June 1, 2003
Photorealist painter John Baeder made his name in the 1970s with numinous renderings of diners and other resonant American places. The photorealist technique of basing meticulously detailed paintings on photographs went out of fashion somewhat during the installation and video art era in the '80s and '90s. But these days painting is back, photography has fine-art status, and Baeder is still haunting roadside America. Here, some images from "L.A.
CALIFORNIA | LOCAL
November 3, 1995 |
Old-time parlor stoves, malt machines, big brass weighing scales and hundreds of other items fill the Discovery Shop in Northridge as volunteers convert it into an antique store. Thirty-five volunteers will wear pioneer costumes to recreate a slice of Americana for the shop's single largest collectible sale on Saturday. Marshall F.
September 24, 2002 |
Usually "The Star-Spangled Banner" stands alone at the top of a Hollywood Bowl concert, musically unrelated to anything that goes on afterward. But not at the annual American Winds program led by Larry Curtis on Saturday night, when the embattled anthem served as exactly the right lead-in for the "National Emblem" march--which uses the same tune--as well as a program of diverse Americana titled "Strike Up the Band!"
HOME & GARDEN
July 10, 2008
Wonderful and aptly depicted article on Glendale's Americana at Brand ["The New Mayberry?" July 3]. I was soooo glad you mentioned that infernal music. Who could ever imagine that those classics, having reemerged in our lifetime, could prove to be so annoying! My sister and I spent the day at this mall but were eventually driven away by the relentless crooning. I imagine living there would eventually be like finding yourself in a bad episode of "The Twilight Zone."
July 29, 2000
What a pleasure to read "Minor Details" by Steve Henson [July 25]. I, too, was a young Southern Californian playing for the Johnson City Cardinals of the Summer A Appalachian League . . . in 1981. Reading Henson's piece, and looking at the pictures, it was obvious that very little has changed in this old Southern town. To paraphrase the James Earl Jones character in "Field of Dreams:" "It was like dipping myself in magic waters. . . . The memories are so thick I had to brush them away."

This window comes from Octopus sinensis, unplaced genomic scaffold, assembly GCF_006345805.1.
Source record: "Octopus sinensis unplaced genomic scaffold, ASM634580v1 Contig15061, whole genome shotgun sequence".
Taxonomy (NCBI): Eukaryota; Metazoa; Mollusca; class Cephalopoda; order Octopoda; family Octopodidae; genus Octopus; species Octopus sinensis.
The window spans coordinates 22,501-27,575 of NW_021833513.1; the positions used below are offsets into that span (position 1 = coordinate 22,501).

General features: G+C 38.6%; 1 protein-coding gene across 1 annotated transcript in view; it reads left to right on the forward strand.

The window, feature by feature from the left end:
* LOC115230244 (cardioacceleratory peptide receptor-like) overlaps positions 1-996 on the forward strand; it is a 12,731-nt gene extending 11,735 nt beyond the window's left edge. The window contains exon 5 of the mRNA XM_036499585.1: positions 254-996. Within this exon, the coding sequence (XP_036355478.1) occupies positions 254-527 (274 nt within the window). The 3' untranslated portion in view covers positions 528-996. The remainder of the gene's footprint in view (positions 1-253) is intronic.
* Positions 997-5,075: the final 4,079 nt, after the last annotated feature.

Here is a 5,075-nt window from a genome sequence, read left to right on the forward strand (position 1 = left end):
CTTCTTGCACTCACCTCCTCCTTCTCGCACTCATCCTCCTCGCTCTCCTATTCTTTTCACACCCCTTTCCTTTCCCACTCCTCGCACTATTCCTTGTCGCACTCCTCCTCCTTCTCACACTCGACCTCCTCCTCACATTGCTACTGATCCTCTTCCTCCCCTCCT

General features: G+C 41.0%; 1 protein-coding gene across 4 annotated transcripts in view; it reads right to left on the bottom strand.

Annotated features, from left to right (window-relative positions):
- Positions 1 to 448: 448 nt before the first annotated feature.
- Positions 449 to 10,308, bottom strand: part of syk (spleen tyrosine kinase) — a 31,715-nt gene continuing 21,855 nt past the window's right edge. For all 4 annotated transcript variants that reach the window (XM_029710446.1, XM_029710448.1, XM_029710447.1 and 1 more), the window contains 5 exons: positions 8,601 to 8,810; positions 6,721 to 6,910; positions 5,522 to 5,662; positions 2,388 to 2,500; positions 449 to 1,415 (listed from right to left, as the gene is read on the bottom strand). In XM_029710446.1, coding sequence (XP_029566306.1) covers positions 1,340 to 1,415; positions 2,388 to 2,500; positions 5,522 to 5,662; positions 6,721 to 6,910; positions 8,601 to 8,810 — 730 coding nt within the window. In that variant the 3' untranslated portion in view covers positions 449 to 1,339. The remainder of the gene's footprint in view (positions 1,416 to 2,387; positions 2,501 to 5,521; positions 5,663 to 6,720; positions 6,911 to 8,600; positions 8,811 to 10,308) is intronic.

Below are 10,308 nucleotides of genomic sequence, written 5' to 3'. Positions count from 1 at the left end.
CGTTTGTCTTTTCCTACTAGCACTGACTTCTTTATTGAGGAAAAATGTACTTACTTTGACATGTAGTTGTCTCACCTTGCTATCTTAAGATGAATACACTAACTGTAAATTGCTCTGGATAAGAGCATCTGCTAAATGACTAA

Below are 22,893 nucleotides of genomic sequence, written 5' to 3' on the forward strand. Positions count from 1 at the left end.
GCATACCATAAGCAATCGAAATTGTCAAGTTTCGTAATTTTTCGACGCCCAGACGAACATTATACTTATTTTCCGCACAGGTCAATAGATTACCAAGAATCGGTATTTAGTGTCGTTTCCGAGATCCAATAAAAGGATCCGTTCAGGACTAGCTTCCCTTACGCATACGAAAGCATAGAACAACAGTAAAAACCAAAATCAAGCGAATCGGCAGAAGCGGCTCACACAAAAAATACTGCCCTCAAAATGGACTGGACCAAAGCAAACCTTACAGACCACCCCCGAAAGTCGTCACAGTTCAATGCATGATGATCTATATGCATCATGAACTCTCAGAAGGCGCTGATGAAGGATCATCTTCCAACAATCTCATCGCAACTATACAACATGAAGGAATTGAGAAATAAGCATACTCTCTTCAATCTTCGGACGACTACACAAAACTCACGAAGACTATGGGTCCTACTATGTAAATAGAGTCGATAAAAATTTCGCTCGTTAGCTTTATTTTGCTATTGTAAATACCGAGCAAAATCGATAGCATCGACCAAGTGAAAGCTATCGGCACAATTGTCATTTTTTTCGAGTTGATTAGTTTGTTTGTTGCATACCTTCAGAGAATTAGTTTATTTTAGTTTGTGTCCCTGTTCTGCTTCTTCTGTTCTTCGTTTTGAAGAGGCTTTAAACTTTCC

December 15, 1989 |
Cute. That's the word for the new, larger Mary's Lamb, which has moved up Ventura Boulevard to 10820 in Studio City. (The phone number is (818) 505-6120.) It's wholesome, all-American look--stenciled floor, walls covered with quilts and creamers that look like cows--goes perfectly with its wholesome, all-American food. Even at lunchtime, there's jam on the table--to slather on top of the biscuits that are sitting in the breadbasket.
May 1, 1989 |
As part of Orange County's Centennial Celebration, the Pacific Chorale offered a program of American music to conclude its 1988-89 season Saturday night in Segerstrom Hall at the Performing Arts Center. The accent was on American youth as well as music, as the Young Musicians Foundation Debut Orchestra appeared for the first time at the Center. In addition, the performance concluded the chorale's third annual, daylong High School Choral Festival. Choristers from participating schools joined in the rousing finale, Howard Hanson's setting of Whitman poetry, "Song of Democracy."
July 23, 1993 |
Jake & Annie's, An American Cafe, is Gerri Gilliland's third restaurant on Santa Monica's Main Street. Halfway between the original Gilliland's and her Mexican restaurant, Lula's, Jake & Annie's replaced the darkly lit Merlin McFly's. The names come from a restaurant that was once where Lula's is now--a little cafe/bar that opened in 1934 and was owned by Jake and Annie Diersdorff, who just happened to be the parents of a part-owner in Gilliland's enterprises.
March 9, 1985 |
Eric Sloane, an artist and author whose lifeworks celebrated America's past, died Wednesday while walking on 5th Avenue in Manhattan. He was 80 and apparently suffered a heart attack. Sloane was in New York City in connection with a showing of his paintings at the Hammer Galleries. His wife, Mimi, said he had spent the past three months completing 60 paintings for the show, scheduled in celebration of his 80th birthday.
October 1, 2004 |
Mungo Thomson's last exhibition at Margo Leavin Gallery two years ago was a promising but fragmented affair, containing many clever moments but few lasting epiphanies. It revealed Thomson to be a Conceptual artist of great intelligence and humor, but one who had yet to reach the full potential of his ideas. It's not a point that one should be expected to reach too quickly -- not if those ideas have depth. But Thomson's current show at the same gallery suggests that he's happily on his way.